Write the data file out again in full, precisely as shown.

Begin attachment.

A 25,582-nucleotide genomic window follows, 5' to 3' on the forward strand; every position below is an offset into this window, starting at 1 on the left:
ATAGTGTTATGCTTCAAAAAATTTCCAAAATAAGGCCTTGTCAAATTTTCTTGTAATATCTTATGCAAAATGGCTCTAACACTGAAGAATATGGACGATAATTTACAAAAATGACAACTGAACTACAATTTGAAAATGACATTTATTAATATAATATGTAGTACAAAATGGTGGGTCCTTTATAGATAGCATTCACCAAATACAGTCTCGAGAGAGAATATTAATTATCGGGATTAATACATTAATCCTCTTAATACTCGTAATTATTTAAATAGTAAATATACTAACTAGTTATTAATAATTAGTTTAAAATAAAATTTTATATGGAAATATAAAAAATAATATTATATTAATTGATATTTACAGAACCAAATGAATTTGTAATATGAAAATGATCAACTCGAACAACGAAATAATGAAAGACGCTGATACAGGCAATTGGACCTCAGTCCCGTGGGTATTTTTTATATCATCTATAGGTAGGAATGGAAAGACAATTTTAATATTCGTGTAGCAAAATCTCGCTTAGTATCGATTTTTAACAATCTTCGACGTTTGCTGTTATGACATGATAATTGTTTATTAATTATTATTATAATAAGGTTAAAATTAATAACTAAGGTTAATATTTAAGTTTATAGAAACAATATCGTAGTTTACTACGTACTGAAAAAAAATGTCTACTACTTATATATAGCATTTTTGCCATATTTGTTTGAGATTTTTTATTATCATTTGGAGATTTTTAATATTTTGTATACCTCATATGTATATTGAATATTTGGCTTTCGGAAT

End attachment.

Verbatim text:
A 25,582-nucleotide genomic window follows, 5' to 3' on the forward strand; every position below is an offset into this window, starting at 1 on the left:
ATAGTGTTATGCTTCAAAAAATTTCCAAAATAAGGCCTTGTCAAATTTTCTTGTAATATCTTATGCAAAATGGCTCTAACACTGAAGAATATGGACGATAATTTACAAAAATGACAACTGAACTACAATTTGAAAATGACATTTATTAATATAATATGTAGTACAAAATGGTGGGTCCTTTATAGATAGCATTCACCAAATACAGTCTCGAGAGAGAATATTAATTATCGGGATTAATACATTAATCCTCTTAATACTCGTAATTATTTAAATAGTAAATATACTAACTAGTTATTAATAATTAGTTTAAAATAAAATTTTATATGGAAATATAAAAAATAATATTATATTAATTGATATTTACAGAACCAAATGAATTTGTAATATGAAAATGATCAACTCGAACAACGAAATAATGAAAGACGCTGATACAGGCAATTGGACCTCAGTCCCGTGGGTATTTTTTATATCATCTATAGGTAGGAATGGAAAGACAATTTTAATATTCGTGTAGCAAAATCTCGCTTAGTATCGATTTTTAACAATCTTCGACGTTTGCTGTTATGACATGATAATTGTTTATTAATTATTATTATAATAAGGTTAAAATTAATAACTAAGGTTAATATTTAAGTTTATAGAAACAATATCGTAGTTTACTACGTACTGAAAAAAAATGTCTACTACTTATATATAGCATTTTTGCCATATTTGTTTGAGATTTTTTATTATCATTTGGAGATTTTTAATATTTTGTATACCTCATATGTATATTGAATATTTGGCTTTCGGAAT